Saturday, September 16, 2006

Why "Islamo Fascism Insults Islam" is a Totally Hollow Argument

Islam seems almost perpetually insulted. We are now accustomed to it.

Who is making the argument that the term Islamo fascist is perjorative toward Muslims, however, and why is it a hollow argument?

It is hollow because we do not hear Muslim outrage over the insult done their peaceful religion by murdering Al Qaeda terrorists. How then, can we logically believe so-called, peaceful Muslims who seem to find no insult whatever to their religion from its violent, terrorist offshoot?

Who in the perpetually outspoken and protesting Muslim world tells us loudy and clearly that Islam is offended and insulted by Al Qaeda? Where is that protest? Silence. Absent.

Islam's perpetual rants and blatant hypocrisy offend me sorely. But I will forgive them this much: some protests regarding the term Islamo fascism seem political in nature and are being made in this country by non-Muslim lawyers (Democrats) in muslin suits. If this man is elected, things change rapidly. Here may finally come a congressman, Keith Ellison, who will have to speak for Islam.

Three things may come of Ellison's successful election. If he harbors any support for Islamic terrorists, he will lose office and political career in two years. If he attempts to straddle the fence like Ibrahim Hooper has, he will further define the indecisveness of the Democrat party. If he speaks out against Islamic terrorists, of course, he will set a tone for Muslim citizens that has been missing and engender healthy debate.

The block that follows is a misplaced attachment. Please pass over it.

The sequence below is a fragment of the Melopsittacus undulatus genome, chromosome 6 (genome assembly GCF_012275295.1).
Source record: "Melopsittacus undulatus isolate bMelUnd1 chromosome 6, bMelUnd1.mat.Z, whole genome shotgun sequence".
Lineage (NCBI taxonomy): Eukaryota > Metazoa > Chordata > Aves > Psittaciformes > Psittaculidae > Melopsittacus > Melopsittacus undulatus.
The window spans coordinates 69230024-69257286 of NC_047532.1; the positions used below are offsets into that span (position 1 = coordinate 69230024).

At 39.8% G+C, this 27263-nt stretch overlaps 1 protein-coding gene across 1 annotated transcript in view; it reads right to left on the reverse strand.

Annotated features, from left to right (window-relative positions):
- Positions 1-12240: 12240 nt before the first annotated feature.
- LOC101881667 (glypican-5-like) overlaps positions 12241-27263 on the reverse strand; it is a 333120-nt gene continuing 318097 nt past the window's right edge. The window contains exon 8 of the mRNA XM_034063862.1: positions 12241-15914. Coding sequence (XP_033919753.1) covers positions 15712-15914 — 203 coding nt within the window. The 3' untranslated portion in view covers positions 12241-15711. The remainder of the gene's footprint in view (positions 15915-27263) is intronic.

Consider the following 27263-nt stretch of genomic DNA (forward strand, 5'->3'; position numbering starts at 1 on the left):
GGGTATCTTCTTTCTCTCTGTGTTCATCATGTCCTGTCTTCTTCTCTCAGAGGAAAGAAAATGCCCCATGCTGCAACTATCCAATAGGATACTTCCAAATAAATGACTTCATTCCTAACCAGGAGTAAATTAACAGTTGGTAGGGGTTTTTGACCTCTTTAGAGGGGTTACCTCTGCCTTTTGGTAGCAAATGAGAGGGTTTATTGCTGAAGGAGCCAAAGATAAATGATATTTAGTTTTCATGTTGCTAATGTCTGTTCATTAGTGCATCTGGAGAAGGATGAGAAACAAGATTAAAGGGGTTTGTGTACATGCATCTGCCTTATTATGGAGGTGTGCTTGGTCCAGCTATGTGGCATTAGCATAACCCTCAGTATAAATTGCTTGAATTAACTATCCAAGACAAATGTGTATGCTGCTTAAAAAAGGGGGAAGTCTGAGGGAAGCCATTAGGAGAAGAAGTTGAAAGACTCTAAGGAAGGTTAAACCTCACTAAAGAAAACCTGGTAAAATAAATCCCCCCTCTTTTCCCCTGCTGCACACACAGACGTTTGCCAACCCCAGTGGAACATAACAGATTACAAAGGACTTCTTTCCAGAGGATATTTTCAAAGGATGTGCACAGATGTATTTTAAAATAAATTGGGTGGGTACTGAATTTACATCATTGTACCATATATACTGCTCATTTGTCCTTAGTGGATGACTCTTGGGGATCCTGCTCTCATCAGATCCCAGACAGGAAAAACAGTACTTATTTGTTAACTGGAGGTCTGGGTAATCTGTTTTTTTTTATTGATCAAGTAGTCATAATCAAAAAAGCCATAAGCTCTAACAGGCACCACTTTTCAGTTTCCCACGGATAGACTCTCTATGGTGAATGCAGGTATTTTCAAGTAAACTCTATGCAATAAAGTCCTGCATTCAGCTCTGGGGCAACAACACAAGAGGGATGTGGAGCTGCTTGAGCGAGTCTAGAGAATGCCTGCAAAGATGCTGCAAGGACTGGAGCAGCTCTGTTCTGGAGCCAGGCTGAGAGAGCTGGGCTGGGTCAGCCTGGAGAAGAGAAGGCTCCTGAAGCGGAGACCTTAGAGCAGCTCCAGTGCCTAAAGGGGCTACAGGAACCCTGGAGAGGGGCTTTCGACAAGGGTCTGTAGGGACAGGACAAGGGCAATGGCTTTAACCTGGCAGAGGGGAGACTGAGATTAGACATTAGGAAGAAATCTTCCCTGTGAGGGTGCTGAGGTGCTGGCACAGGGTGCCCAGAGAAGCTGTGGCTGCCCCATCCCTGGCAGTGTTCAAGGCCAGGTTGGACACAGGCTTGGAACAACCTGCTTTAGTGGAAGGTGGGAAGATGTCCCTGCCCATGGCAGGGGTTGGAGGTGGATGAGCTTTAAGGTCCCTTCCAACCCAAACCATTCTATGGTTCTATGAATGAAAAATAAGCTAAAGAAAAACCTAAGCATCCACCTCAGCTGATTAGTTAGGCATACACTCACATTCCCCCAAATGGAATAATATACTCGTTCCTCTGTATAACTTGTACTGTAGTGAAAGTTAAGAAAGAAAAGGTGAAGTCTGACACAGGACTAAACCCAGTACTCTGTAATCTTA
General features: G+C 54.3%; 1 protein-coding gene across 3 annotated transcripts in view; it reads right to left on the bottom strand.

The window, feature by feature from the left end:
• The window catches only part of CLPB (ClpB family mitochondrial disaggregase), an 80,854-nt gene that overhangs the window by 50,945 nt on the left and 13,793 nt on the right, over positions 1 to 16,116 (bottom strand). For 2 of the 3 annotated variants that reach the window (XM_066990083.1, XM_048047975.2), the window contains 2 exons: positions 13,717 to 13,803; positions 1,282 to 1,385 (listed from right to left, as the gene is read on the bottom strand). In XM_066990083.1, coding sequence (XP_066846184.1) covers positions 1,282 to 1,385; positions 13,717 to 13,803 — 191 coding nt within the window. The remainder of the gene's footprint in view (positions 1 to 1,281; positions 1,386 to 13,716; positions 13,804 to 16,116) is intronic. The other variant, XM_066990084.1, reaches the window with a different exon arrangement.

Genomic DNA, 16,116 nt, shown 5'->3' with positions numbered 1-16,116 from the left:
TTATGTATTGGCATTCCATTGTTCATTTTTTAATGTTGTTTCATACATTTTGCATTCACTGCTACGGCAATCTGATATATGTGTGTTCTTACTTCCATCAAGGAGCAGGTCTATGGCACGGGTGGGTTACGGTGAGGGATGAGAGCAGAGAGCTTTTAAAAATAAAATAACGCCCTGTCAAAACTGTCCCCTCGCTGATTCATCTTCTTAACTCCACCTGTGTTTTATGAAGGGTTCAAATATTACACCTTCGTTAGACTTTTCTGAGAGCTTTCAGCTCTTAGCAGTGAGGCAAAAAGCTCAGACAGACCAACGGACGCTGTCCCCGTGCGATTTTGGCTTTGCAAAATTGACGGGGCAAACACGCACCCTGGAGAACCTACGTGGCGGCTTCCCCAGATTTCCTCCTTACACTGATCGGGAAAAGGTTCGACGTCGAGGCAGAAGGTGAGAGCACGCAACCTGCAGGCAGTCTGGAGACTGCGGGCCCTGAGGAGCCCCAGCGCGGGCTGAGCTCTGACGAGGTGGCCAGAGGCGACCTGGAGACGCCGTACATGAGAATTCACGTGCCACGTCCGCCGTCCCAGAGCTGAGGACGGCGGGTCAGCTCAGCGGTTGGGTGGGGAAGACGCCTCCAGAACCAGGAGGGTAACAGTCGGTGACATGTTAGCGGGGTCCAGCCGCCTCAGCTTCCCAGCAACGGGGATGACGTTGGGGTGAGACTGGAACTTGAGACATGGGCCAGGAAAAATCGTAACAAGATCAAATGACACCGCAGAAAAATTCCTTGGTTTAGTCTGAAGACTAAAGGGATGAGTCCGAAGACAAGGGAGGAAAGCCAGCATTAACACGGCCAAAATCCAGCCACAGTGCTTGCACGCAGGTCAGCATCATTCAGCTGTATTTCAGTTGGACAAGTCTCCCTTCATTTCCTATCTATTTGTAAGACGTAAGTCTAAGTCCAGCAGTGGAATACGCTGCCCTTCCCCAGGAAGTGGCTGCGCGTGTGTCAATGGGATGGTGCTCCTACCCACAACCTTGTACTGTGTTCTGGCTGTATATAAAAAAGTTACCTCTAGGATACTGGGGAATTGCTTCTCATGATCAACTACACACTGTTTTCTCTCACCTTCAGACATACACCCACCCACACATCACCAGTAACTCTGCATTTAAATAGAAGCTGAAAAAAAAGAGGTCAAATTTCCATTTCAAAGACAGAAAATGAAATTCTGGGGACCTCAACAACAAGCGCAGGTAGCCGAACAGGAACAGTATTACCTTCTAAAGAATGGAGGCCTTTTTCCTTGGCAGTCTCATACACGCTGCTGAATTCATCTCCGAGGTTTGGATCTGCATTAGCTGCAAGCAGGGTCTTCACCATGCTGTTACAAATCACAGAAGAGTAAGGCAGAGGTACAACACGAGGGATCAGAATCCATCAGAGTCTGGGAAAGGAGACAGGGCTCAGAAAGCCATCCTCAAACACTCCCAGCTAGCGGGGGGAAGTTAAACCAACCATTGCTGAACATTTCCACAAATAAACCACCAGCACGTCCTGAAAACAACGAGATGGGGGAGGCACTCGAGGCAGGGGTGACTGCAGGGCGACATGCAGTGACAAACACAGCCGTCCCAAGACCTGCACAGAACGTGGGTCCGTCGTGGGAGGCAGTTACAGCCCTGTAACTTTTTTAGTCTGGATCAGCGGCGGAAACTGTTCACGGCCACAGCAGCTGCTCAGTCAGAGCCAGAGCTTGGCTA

4 Comments:

At 16 September, 2006 11:12, Blogger Orange_Cross said...

I think the average Muslim would object to Islam being associated with fascism, because of the pejorative connotation of "fascism" and "fascist". You might consider the common usage of similar phrases such as "zionist jew" and "christian crusader" (in reference to US soldiers) that are used for propaganda purposes by pundits who oppose jews and the west in general. Admittedly "zionist" and "crusader" don't have the same punch that "fascist" does for me, but they all hint at violent exclusion and I believe in the context of alien cultures where they are used they may have that punch. In the end all three of those phrases only confuse the issues, the only light they shed is from the flame of ignorant, hateful passion that they ignite, hate that is the glorification of xenophobia.

Do I have to point you to Imam's that denounce terrorism and Al Qaeda? Personally I'm not familiar with many. I've written a letter and received a response from one prominant Muslim cleric in Lebanon (Sayyed Fadlullah), but I have not yet translated his response, though I do have a quote of his in reference to the attacks of sept 11th:
||"Those [who] committed the attacks yesterday were criminals twice over -- for hijacking planes and for killing their passengers as well as for targeting civil installations and thousands of innocent," Fadlallah said on Sept. 12. In a later interview with a Lebanese magazine, he accused Osama bin Laden of "profiteering from the oppression suffered in the Muslim world."|| source http://english.bayynat.org.lb/se_002/news/washingtonpost.htm